There is a recurring discussion on many domains, especially software development, and especially agile development about what is a team. From my experience in the military, then leading project managers, then lead program management offices, that getting the definition of a team right up front is a critical success factor.
My favorite definition comes from Jon Katzenbach:
A team is a small number of people with complementary skills who are committed to a common purpose, performance goals, and approach for which they are mutually accountable. (Katzenbach and Smith, 1993)
Each portion is critical to the success of the team.
- A small number - too many people get confused, overlapping roles, and can't focus on a single outcome.
- Complementary skills - duplicate skills, roles, responsibility are a waste
- Committed to a common purpose - why are we here, what are we building, what does done look like in tangible units of measure meaningful to the decision makers?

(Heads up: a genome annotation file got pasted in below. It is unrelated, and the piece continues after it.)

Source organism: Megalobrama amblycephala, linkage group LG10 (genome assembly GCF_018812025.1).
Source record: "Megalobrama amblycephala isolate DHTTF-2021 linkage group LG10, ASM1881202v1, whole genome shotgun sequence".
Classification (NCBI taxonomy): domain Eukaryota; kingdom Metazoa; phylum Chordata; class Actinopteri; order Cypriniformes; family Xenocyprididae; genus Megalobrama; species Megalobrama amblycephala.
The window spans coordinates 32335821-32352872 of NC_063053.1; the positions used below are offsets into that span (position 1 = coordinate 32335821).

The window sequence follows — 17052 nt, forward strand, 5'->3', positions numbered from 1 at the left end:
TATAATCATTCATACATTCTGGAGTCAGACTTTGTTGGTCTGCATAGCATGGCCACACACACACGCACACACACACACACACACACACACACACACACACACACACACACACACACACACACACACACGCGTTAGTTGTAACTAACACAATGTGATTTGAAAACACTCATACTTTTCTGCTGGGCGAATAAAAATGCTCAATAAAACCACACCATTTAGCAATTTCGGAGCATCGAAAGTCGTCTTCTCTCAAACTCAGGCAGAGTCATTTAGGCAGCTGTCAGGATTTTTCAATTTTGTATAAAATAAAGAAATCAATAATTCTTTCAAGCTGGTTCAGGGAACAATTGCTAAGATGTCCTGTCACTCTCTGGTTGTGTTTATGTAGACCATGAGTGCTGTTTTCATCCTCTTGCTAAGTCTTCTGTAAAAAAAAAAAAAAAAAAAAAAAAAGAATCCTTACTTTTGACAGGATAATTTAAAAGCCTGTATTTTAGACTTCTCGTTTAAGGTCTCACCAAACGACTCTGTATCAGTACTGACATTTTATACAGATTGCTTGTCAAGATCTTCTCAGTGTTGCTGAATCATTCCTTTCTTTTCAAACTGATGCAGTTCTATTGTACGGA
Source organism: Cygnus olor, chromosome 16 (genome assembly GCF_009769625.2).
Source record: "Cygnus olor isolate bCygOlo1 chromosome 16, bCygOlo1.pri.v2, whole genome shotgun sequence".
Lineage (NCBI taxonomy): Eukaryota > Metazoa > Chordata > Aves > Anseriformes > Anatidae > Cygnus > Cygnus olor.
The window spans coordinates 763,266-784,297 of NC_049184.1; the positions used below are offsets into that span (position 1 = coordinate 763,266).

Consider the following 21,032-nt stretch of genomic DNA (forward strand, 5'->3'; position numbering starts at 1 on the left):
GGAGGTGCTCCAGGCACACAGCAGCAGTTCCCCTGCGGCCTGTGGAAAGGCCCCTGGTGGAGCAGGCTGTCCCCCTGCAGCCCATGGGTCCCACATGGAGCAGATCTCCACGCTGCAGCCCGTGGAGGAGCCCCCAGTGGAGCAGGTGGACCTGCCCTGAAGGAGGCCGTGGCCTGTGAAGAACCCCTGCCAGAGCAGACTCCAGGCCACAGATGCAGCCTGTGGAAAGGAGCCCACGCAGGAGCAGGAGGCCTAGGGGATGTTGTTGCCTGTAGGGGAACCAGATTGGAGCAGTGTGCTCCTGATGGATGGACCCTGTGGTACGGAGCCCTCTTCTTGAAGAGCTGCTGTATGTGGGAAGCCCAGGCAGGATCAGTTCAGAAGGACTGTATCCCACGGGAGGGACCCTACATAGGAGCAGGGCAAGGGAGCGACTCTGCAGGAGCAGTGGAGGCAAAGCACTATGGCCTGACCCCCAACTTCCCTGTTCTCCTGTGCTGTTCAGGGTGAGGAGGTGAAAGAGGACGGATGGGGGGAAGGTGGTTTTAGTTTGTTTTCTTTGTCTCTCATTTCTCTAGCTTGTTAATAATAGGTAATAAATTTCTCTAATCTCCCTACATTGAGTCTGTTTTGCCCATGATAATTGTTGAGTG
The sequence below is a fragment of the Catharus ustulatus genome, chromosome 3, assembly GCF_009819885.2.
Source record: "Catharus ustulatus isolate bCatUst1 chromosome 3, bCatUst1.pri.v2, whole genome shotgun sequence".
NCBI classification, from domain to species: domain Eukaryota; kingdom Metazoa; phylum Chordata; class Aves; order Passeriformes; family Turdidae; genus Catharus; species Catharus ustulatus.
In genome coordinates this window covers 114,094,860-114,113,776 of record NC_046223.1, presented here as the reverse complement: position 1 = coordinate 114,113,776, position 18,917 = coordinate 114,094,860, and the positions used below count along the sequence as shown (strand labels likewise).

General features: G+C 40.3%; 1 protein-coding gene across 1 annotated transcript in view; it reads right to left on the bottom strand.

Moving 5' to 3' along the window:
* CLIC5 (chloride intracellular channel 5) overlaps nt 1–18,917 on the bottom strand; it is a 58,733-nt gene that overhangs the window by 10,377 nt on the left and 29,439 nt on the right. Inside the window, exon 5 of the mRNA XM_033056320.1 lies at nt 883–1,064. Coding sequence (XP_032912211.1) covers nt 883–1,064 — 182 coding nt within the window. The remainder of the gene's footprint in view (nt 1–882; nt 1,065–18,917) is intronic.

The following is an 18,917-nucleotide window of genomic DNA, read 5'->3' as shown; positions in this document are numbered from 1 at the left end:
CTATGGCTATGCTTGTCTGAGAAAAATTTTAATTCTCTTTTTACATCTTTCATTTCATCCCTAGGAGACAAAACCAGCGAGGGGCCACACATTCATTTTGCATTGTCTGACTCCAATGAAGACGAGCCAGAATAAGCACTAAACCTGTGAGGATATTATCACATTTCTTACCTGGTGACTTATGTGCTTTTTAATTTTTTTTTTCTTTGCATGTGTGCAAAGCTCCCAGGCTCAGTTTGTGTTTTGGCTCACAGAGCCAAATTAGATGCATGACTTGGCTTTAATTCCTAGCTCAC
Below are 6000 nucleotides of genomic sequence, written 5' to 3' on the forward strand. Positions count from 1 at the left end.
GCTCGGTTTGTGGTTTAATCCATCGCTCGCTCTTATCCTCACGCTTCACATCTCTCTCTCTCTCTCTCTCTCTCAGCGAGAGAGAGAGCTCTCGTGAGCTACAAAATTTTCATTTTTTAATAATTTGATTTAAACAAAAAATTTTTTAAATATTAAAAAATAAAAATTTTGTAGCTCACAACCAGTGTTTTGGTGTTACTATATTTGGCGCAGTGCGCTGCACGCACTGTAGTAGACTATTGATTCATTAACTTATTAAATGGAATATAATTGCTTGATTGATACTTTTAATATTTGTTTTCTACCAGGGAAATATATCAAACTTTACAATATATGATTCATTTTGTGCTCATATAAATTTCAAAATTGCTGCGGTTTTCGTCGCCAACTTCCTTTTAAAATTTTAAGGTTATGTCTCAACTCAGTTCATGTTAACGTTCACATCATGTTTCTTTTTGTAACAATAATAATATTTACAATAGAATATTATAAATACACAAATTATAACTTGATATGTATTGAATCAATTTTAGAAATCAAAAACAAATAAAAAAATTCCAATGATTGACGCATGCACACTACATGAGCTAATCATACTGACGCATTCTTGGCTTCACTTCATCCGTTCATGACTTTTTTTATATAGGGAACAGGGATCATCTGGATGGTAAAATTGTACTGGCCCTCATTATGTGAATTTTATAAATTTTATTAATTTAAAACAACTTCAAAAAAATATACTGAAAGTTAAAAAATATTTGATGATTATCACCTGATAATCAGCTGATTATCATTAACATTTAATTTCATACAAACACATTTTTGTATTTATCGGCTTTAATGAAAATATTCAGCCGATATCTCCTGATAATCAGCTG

- Mutually accountable - this is the killer concept. If we don't hold each other mutually accountable, we can't have a shared outcome, and our efforts are for naught.
So when you hear about Mob Programming or even Pair Programming, ask if those ideas meet the Katzenbach test of a team.
One of the best examples of TEAM is in this. And I suspect that most working in small teams or even large commercial organizaitons don't think of teams in this manner. Our Space and Defense domain usualy does.